G-8 Switch Invokes an Earlier Era

While it was certainly not the motivation for the switch, it strikes me that moving the G-8 conference to the underutilized Camp David from Chicago hearkens back to an older way of doing politics that many Americans might not be used to. On the surface, it might surprise some that it is not the Chicago-machine style of politics I am referring to. Indeed, Rahm Emanuel's reaction after he was informed that the meeting of economic superpowers was being moved serves as strong evidence that Windy City business as usual cannot be counted on (at least always; the NATO summit is still scheduled for Chicago later this year) from the Obama Administration. No, Obama is invoking another style of politics that many of his detractors nonetheless decry in equal measure; classic European diplomacy.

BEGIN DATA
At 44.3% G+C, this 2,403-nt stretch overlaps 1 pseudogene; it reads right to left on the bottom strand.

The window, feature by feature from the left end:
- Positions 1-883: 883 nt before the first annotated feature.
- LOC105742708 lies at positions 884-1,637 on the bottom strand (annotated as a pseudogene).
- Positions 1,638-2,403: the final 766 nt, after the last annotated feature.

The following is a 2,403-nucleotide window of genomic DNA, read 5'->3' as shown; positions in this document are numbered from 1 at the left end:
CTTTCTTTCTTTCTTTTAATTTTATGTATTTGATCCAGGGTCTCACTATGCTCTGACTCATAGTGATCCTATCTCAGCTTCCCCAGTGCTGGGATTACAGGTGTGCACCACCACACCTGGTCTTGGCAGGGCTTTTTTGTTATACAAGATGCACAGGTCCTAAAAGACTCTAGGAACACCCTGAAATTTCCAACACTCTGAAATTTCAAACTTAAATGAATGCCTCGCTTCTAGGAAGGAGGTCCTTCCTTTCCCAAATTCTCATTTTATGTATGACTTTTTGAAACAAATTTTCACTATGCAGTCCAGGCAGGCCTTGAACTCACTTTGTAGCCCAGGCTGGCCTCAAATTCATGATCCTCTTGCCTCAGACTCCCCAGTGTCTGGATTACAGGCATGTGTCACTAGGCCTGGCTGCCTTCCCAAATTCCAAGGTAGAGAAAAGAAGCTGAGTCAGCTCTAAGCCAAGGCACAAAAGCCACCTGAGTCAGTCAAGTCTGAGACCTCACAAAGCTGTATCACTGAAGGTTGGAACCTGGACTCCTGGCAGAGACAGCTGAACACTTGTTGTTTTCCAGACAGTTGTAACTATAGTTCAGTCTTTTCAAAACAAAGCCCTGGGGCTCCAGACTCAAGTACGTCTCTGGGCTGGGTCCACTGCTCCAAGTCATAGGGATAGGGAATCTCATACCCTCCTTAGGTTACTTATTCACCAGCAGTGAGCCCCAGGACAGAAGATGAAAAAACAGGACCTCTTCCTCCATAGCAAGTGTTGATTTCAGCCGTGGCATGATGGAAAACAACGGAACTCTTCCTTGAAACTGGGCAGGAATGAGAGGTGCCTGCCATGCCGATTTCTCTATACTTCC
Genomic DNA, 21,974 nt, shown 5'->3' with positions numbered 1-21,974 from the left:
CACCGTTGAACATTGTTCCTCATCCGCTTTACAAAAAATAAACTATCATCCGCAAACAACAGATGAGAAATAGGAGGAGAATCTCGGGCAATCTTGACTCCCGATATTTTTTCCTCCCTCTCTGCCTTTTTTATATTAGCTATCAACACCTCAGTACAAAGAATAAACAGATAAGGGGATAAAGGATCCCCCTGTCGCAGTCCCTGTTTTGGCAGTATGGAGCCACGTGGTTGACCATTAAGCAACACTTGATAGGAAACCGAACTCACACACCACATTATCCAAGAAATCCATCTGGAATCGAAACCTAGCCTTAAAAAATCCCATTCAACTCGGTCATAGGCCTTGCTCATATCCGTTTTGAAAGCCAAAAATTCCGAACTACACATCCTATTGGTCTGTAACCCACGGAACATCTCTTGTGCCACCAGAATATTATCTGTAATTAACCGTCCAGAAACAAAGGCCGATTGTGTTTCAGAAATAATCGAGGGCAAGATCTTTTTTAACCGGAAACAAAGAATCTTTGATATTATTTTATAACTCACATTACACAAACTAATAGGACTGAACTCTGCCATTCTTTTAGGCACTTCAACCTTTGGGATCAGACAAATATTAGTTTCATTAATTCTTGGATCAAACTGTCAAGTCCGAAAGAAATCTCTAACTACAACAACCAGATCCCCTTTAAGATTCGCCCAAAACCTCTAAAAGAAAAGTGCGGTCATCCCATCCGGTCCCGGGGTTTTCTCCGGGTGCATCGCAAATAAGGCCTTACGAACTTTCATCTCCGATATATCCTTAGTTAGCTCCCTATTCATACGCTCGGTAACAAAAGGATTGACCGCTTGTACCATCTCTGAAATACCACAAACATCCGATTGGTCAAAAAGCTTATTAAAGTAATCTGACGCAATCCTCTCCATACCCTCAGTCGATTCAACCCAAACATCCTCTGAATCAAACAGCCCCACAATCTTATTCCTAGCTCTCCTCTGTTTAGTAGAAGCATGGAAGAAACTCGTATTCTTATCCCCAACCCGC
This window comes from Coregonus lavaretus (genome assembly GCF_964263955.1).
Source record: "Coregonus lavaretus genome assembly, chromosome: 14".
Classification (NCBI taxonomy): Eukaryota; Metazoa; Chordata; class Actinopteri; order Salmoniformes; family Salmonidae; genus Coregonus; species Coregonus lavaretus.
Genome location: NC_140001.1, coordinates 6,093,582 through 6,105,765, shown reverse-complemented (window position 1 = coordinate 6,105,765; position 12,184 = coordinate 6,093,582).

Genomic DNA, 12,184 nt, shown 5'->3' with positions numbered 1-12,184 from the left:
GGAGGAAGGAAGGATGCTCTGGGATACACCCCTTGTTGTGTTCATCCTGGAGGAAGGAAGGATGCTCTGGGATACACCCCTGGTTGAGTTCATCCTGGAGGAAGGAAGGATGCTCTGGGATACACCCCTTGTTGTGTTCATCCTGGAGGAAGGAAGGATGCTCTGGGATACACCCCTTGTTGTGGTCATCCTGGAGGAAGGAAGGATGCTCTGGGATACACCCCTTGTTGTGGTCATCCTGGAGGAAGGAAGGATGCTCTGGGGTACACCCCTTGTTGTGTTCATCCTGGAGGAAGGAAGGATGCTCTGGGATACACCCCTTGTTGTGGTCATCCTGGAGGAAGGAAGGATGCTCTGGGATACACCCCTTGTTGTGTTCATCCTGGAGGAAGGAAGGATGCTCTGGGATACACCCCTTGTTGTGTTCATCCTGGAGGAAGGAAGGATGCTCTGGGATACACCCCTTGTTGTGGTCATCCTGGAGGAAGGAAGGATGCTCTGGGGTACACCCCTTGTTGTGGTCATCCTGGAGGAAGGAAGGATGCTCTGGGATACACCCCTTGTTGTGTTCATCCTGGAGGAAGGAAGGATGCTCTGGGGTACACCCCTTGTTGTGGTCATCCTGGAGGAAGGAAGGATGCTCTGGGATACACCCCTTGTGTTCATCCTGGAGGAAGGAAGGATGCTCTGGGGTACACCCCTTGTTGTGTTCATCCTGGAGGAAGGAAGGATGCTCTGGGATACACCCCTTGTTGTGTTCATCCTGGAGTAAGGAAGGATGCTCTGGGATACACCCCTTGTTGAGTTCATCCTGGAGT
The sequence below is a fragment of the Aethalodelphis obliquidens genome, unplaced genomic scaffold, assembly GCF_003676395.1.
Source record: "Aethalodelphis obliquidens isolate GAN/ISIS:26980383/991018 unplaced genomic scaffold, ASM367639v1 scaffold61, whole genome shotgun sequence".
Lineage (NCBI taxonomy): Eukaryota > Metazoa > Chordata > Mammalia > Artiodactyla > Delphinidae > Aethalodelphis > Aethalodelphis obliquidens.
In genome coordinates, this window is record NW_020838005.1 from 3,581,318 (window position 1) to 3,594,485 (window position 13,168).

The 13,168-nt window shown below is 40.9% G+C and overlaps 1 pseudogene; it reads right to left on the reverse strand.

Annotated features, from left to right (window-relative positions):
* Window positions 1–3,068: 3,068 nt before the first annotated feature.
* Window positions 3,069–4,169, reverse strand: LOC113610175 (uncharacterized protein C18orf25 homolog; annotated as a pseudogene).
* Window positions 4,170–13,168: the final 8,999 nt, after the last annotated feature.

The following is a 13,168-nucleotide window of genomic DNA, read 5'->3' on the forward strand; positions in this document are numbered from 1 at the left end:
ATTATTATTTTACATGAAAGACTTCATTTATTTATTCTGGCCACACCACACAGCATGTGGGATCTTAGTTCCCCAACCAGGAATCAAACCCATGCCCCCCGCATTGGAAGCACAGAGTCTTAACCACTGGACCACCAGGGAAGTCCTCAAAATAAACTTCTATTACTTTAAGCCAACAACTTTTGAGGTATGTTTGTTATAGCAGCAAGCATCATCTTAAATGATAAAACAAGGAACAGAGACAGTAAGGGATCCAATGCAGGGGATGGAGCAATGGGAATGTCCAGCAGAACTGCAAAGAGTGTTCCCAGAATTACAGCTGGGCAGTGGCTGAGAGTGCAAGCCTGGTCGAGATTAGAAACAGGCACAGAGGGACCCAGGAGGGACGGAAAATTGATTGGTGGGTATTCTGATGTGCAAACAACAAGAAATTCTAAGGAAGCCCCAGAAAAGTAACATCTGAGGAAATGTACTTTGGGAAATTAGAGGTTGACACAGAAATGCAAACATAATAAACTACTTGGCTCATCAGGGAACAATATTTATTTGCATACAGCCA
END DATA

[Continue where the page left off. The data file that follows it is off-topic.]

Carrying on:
Though the style hasn't perhaps been on evidence as often as opponents were worried about when Obama first started discussing new ways of reaching out to friends and foes alike, European diplomacy will get its chance in the spotlight during the G-8. The presidential country estate will be perfect, with numerous nooks and crannies, for having the sort of quiet, private conversations which have gotten business done in the Old World for centuries. Unlike Chicago proper, with its inevitable hordes of anti-establishmentarians, ranks swelling with the nouveau Occupy class, Camp David will be on lock-down for the duration of the event. This should provide a wonderful backdrop for the exertion of soft power in a way that Chicago just couldn't. Some of the few remaining neo-cons in the country might not love the style (in a strange show of unity with Occupiers...). However, with the state of the global economy, there would seem to be no better time than the present to try something old.

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